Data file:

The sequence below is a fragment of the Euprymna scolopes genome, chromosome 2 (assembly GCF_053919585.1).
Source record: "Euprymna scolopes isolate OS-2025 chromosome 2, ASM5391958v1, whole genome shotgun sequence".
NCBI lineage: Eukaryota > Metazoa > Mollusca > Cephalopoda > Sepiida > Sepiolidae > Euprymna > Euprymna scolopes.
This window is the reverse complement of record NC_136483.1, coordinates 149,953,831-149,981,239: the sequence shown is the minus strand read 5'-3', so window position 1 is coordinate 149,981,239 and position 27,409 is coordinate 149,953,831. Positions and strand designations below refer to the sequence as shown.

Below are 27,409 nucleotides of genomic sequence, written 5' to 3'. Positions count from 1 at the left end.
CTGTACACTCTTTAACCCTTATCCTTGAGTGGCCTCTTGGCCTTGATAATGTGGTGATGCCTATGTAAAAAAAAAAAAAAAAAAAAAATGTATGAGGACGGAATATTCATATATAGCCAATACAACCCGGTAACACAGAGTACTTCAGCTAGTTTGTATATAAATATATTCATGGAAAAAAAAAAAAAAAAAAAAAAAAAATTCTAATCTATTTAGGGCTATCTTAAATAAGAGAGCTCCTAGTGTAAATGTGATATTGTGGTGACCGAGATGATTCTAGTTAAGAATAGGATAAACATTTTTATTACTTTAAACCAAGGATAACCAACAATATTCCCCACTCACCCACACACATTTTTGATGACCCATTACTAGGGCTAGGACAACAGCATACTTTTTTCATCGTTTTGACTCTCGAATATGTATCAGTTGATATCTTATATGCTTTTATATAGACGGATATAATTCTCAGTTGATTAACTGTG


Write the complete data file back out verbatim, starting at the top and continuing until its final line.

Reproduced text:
The sequence below is a fragment of the Euprymna scolopes genome, chromosome 2 (assembly GCF_053919585.1).
Source record: "Euprymna scolopes isolate OS-2025 chromosome 2, ASM5391958v1, whole genome shotgun sequence".
NCBI lineage: Eukaryota > Metazoa > Mollusca > Cephalopoda > Sepiida > Sepiolidae > Euprymna > Euprymna scolopes.
This window is the reverse complement of record NC_136483.1, coordinates 149,953,831-149,981,239: the sequence shown is the minus strand read 5'-3', so window position 1 is coordinate 149,981,239 and position 27,409 is coordinate 149,953,831. Positions and strand designations below refer to the sequence as shown.

Below are 27,409 nucleotides of genomic sequence, written 5' to 3'. Positions count from 1 at the left end.
CTGTACACTCTTTAACCCTTATCCTTGAGTGGCCTCTTGGCCTTGATAATGTGGTGATGCCTATGTAAAAAAAAAAAAAAAAAAAAAATGTATGAGGACGGAATATTCATATATAGCCAATACAACCCGGTAACACAGAGTACTTCAGCTAGTTTGTATATAAATATATTCATGGAAAAAAAAAAAAAAAAAAAAAAAAAATTCTAATCTATTTAGGGCTATCTTAAATAAGAGAGCTCCTAGTGTAAATGTGATATTGTGGTGACCGAGATGATTCTAGTTAAGAATAGGATAAACATTTTTATTACTTTAAACCAAGGATAACCAACAATATTCCCCACTCACCCACACACATTTTTGATGACCCATTACTAGGGCTAGGACAACAGCATACTTTTTTCATCGTTTTGACTCTCGAATATGTATCAGTTGATATCTTATATGCTTTTATATAGACGGATATAATTCTCAGTTGATTAACTGTG